The objective of the first day out of Livingstone was to reach MacRon’s, a well-known truck stop recommended to us by Tienie Kril, the South African truck driver whom we met in Angola. We were unsure exactly how far it was as he had just made a mark on our map, so when MacRon’s sign appeared about 12km north of Kalomo, 145km from Livingstone, I was very pleased. It was well worth the effort. Mac is a great character and his bar/restaurant is also brimming with atmosphere. If you like huge meals of steak, chicken or mixed grills with fried eggs and chips – then MacRon’s is for you. We were spoilt with the hugest meals which barely fitted on the enormous plates, balanced with a small token pot of coleslaw each. We watched a Super 14s rugby encounter with Mac and his other clients; Mac providing the meal and extra rounds of drinks on the house.

Every school has its advertising sign complete with school motto beside the road. I had noticed these ever since arriving in Zambia. The mottos were very good, many I found uplifting as I pushed into the breeze. One motto, for example was: ‘Education and hard work leads to survival and self-reliance’. Most were in a similar vein.

Zambia has a real cycling culture and many cyclists, especially boys and teenagers like to try to race me. Normally they amble along and so I pass them just going my usual pace. They respond with a burst of speed – not sustainable – and leave me in their wake. Once they have beaten me, the incentive is gone and their effort soon fizzles out. Their bikes are usually held together with whatever they can find, have pedals missing, buckled wheels, broken seats…and they are often carrying huge loads. On the final morning in to Lusaka, another young man zoomed passed me as I cycled through Kafue. As we hit the hill out of town, he struggled on his single geared machine and I caught him. We rode together for about 20km and had a great conversation while others followed for short distances and then peeled off. His name was Steve. I thought he looked about 15, but he said he was 12, although in year 9 at school. He seemed a very bright kid and said he wanted to be a lawyer when he grew up. Steve’s father died in 2006, I think from AIDS. His mother is a farmer and has to care for her ten children. She grows maize and sugar cane to sell to a local cooperative, but struggles to make ends meet. Steve said he was cycling to visit a friend just outside Lusaka but I thought he should have been at school, so I asked why. He explained that he hasn’t been able to go to school for the last month because his mother can’t afford the school fees. When the LandRover caught us I gave him something to eat and water. We made a few small improvements to the bike, Dan repositioning a piece of wood to stop the mudguards rubbing through the tyre.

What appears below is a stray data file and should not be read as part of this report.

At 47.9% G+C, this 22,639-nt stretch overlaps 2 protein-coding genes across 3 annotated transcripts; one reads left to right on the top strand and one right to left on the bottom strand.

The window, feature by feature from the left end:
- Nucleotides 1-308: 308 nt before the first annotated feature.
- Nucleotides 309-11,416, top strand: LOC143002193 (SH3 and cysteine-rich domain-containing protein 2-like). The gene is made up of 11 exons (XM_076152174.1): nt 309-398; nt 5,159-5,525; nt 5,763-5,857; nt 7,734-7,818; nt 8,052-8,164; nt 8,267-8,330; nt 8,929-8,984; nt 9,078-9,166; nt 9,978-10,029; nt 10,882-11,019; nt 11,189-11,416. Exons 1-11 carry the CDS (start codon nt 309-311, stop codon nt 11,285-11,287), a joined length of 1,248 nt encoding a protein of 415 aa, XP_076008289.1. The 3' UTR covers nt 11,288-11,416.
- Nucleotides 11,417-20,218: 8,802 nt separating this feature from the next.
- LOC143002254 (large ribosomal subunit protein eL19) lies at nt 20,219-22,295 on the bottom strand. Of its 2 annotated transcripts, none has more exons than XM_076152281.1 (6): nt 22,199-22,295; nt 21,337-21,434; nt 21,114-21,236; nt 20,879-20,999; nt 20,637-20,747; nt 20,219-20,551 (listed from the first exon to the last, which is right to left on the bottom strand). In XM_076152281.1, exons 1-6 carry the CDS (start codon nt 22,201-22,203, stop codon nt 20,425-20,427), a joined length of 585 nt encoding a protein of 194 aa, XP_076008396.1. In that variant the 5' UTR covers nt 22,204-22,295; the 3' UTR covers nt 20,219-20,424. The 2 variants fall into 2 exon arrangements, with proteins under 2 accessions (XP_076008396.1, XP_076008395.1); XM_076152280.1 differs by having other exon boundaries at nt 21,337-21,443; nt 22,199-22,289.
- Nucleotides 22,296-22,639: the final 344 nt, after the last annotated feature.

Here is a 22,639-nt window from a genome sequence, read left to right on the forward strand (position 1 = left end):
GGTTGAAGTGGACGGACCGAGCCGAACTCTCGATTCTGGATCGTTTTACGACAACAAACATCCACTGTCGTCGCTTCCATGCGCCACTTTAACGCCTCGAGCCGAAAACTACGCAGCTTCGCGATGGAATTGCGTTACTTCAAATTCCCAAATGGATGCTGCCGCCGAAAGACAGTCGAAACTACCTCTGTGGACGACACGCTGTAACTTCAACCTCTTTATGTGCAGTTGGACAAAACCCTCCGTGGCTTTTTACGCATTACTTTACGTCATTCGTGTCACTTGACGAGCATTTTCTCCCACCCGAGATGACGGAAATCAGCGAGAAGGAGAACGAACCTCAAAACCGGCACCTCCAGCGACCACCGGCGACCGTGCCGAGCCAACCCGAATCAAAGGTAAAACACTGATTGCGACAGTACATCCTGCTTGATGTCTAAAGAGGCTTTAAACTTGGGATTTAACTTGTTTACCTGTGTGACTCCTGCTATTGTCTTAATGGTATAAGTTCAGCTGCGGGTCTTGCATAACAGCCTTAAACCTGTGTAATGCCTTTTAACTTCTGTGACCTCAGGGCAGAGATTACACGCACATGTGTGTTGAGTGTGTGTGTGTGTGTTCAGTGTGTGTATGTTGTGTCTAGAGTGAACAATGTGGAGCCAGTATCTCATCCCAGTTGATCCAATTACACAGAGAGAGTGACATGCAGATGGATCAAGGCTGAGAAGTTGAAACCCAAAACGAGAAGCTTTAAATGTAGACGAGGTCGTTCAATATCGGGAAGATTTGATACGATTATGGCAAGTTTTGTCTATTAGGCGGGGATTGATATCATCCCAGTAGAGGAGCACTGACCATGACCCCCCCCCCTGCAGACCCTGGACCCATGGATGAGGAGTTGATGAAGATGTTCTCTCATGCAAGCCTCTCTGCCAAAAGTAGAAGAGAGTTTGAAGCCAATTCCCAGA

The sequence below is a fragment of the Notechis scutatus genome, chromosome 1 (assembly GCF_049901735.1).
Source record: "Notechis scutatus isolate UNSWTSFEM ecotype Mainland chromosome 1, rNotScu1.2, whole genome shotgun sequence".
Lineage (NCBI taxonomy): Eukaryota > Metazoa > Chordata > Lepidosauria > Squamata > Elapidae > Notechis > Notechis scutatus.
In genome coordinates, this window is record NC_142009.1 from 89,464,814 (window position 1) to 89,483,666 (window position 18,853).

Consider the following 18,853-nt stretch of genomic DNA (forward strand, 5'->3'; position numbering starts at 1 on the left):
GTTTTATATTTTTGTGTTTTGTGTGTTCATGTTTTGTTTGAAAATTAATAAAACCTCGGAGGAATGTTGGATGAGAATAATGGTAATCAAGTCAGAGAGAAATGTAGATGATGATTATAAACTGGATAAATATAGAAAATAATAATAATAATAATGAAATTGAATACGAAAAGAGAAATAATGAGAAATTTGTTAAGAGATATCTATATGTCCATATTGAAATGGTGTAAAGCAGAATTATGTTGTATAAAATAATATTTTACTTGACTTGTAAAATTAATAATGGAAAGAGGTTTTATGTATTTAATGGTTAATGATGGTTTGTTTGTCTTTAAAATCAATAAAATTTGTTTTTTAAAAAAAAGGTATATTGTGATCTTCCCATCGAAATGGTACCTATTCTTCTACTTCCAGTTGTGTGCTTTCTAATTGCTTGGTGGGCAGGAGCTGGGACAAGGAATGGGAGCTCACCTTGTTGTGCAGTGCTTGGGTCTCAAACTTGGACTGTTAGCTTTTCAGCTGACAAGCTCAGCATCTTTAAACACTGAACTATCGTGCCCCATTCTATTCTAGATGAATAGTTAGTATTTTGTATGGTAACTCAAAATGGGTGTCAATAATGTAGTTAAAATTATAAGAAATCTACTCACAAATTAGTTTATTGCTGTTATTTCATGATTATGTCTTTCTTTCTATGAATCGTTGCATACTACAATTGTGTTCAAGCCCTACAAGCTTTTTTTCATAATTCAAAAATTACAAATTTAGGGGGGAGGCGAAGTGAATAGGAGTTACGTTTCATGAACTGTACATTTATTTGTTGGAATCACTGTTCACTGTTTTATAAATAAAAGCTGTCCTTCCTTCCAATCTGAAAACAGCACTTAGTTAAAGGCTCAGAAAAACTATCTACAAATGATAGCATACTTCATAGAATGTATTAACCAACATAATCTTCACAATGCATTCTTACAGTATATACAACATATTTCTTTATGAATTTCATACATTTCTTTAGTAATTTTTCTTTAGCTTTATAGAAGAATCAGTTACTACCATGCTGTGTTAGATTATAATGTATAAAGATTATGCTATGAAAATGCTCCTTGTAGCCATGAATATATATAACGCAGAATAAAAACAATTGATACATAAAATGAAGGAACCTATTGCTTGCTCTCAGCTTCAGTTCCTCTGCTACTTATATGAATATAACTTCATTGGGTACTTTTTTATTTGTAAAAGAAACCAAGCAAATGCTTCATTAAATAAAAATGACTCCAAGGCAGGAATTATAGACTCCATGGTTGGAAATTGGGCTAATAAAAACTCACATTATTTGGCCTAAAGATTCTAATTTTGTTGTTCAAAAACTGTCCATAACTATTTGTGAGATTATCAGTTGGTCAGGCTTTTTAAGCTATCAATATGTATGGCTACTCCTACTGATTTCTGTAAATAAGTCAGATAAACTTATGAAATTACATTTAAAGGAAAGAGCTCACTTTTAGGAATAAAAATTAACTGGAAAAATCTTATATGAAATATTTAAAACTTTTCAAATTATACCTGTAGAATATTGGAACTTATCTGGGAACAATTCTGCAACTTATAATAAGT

I had been warned about Zambian traffic, but up until Lusaka, it wasn’t too bad. Cycling into the city was predicably busy, but the traffic didn’t move very fast and in fact I would class Lusaka as one of the easiest cities to enter by bicycle so far. We made our way to my contacts at African Energy Resources, who kindly offered to put us up for a couple of nights. We are making a big pit stop in Lusaka with project visits and team changes.

First on the agenda was to meet Kristin and Dave from World Bicycle Relief, one of our expedition partners. Over a lovely dinner, they gave us a great introduction to WBR, its mission and projects. WBR’s mission is to provide access to independence and livelihood through “The Power of Bicycles”. Bicycles are providing simple, sustainable transportation as an essential element in disaster assistance and poverty relief. Bikes fulfil basic needs by providing access to healthcare, education and economic development, empowering individuals, their families and communities. WBR, founded by SRAM (BTC sponsor) and Trek Bicycles, began in response to the Boxing Day Tsunami, providing 24,400 bicycles over two years to a program in Sri Lanka. In 2006 WBR turned their attention to Zambia and since then they have established three different programs, with more projects being developed in other east African countries. Project Zambia began with WBR partnering the organisation RAPIDS (Reaching HIV/AIDS Affected People with Integrated Development and Support) to provide 23,000 bicycles to HIV/AIDS caregivers. With this program complete, they commenced the Bicycle Education and Empowerment Program (BEEP), the project is now in full swing, providing 50,000 bikes school students, targeting those who need it most; 70% to girls. Now WBR are partnering with the World Vision micro-finance organisation, Harmos, encouraging the use of bicycles as a means of developing economic/business opportunities.